Enjoy your evergreen indoors for the holidays, then let it add beauty to your landscape for decades. Use these tips to successfully make the transition.
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There's something about a fresh Christmas tree that feels instantly festive. But once the holidays are over, you're left with a needle-shedding dead plant to toss out. Another option is to decorate with a potted Christmas tree that you can stash your gifts under and then plant out in your yard once you've removed all the tinsel and baubles. Then, your Christmas tree, planted in your yard, will provide beauty for years to come in your landscape. You'll also be offering food and shelter for birds and other wildlife. Timing and plant selection are key to successfully transitioning your Tannenbaum to the outdoors. Here's what you need to know to ensure your tree ends up being the gift that keeps on giving.

living room with christmas tree and presents
Credit: Jay Wilde

How to Choose a Potted Christmas Tree

Choose a tree that will survive the conditions where you live. First, know your Hardiness Zone, and choose a tree or shrub suited to your Zone. For example, if you live in Zone 5, choose a tree with a hardiness rating of 5 or below. A tree that's hardy to Zone 6 will likely not survive winters in your area. Garden centers, florists, and home improvement stores may offer living Christmas trees that aren't hardy in your region. Double-check the plant tag for hardiness.

Mature size and growth habit are also considerations. The plant tag will tell you the mature size of the species. A small yard may not have space for a 30-foot-tall and 15-foot-wide fir tree, but a 12- foot-tall and 4-foot-wide dwarf Alberta spruce might be a perfect fit. Some living Christmas trees have a strong upright growth habit, while others spread out and grow taller. Make sure the mature shape of the tree pairs well with your yard.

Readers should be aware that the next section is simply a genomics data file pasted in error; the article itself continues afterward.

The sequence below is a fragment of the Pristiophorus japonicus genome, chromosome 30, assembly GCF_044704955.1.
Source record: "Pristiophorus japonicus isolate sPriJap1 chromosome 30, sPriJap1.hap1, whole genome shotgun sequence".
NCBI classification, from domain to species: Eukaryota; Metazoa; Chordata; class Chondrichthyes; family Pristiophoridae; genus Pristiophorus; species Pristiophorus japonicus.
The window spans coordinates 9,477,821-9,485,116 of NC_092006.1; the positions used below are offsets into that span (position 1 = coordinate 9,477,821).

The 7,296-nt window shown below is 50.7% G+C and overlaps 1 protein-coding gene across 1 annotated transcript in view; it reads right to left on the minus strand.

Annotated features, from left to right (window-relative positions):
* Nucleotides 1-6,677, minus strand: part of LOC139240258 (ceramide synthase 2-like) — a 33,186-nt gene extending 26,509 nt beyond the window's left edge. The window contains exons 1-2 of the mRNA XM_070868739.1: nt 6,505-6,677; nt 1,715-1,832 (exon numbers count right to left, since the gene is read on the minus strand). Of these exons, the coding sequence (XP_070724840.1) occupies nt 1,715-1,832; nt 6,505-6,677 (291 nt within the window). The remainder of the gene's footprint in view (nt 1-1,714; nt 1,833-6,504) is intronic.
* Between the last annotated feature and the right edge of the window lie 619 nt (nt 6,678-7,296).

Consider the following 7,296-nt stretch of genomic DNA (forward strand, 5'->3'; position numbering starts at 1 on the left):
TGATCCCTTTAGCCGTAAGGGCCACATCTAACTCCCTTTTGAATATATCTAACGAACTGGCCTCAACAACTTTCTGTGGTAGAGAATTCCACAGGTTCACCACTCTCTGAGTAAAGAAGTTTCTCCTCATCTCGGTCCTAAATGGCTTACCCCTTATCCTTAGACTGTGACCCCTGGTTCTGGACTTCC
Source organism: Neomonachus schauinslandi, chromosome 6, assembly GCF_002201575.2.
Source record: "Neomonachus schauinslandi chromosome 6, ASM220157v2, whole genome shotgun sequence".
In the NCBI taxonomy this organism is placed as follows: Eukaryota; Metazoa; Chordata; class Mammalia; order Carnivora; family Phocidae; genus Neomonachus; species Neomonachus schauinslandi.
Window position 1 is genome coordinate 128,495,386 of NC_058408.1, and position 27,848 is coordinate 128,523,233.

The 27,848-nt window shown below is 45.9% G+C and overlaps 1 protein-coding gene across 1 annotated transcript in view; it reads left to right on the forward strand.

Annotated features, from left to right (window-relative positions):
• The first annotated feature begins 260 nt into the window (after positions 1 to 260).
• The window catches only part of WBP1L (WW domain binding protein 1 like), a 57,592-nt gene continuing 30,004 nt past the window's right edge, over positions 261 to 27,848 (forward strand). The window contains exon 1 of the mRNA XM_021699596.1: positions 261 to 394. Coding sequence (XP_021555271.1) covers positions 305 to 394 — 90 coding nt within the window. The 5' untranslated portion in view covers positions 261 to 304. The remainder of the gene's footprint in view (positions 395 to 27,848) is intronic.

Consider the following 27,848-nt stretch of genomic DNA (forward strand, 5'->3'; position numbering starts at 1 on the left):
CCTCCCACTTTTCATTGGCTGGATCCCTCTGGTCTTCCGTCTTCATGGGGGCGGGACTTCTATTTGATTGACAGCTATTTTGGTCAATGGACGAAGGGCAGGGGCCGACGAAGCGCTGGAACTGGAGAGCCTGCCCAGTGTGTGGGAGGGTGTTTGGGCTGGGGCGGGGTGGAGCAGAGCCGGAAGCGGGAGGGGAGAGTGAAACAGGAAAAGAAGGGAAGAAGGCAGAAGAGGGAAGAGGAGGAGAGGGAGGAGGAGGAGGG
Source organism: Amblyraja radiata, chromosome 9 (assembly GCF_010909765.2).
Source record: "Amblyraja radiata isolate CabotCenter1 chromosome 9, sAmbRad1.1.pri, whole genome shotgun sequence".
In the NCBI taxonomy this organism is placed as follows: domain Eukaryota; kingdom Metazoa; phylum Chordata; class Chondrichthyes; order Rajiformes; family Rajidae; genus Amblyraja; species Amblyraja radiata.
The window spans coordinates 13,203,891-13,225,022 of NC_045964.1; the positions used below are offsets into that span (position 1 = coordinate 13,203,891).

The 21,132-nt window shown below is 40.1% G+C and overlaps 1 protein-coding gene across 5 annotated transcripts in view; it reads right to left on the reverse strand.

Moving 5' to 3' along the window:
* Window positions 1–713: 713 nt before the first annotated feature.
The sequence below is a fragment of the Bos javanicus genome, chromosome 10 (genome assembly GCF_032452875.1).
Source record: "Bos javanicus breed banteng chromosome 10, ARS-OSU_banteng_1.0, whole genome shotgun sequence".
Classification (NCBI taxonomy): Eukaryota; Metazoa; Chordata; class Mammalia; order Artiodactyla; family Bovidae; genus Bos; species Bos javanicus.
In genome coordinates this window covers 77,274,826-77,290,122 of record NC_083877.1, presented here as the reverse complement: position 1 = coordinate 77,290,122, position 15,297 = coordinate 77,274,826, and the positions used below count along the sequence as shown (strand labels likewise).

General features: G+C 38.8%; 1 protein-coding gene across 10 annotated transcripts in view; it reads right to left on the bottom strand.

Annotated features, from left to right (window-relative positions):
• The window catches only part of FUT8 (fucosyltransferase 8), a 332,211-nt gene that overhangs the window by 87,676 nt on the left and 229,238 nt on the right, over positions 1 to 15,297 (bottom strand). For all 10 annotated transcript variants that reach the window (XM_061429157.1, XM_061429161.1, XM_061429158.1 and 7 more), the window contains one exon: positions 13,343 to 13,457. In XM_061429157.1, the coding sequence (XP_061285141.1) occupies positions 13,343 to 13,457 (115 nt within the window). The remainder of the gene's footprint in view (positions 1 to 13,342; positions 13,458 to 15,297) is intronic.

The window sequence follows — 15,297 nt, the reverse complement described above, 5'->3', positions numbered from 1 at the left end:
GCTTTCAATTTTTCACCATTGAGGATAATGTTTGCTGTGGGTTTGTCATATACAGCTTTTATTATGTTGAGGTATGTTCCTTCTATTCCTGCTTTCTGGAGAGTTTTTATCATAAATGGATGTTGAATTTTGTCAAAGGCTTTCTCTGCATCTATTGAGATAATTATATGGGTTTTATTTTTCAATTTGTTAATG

Finally, decide where you're going to plant your potted Christmas tree and look at the growing conditions. Is the site in full sun or part shade? Is the soil well-drained or boggy? Is the area exposed to drying north winds? The unique growing conditions of your planting site come together to create a set of criteria that will determine if your living Christmas tree will thrive.

Best Living Christmas Trees by Region

Northeast: Serbian spruce, Norway spruce, white spruce, Fraser fir, balsam fir, and white fir all do well in the cool climate of the Northeast. In far regions of the Northeast, choose a planting location for your potted Christmas tree protected from harsh winter winds.

South: Eastern red cedar, Leyland cypress, Virginia pine, and varieties of Arizona cypress such as 'Blue Ice' and 'Caroline Sapphire' are well-suited to coastal and lowland regions of the areas of the South. These trees tolerate warm climates and a variety of planting sites.

Midwest: Norway spruce, concolor fir, white pine, balsam fir, Black Hills spruce, pyramidal arborvitae, and Canadian hemlock are suitable species of potted Christmas trees to replant in the Midwest. Hardiness varies across the region, so selecting a species that can survive in your Zone is especially important. Heat and humidity can be equally challenging.

Southwest: Arizona cypress, Leyland cypress, pyramidal varieties of juniper, Scotch pine, limber pine, and bristlecone pine all grow well in the hot, dry conditions of the Southwest. These easy-care evergreens are suitable for any soil.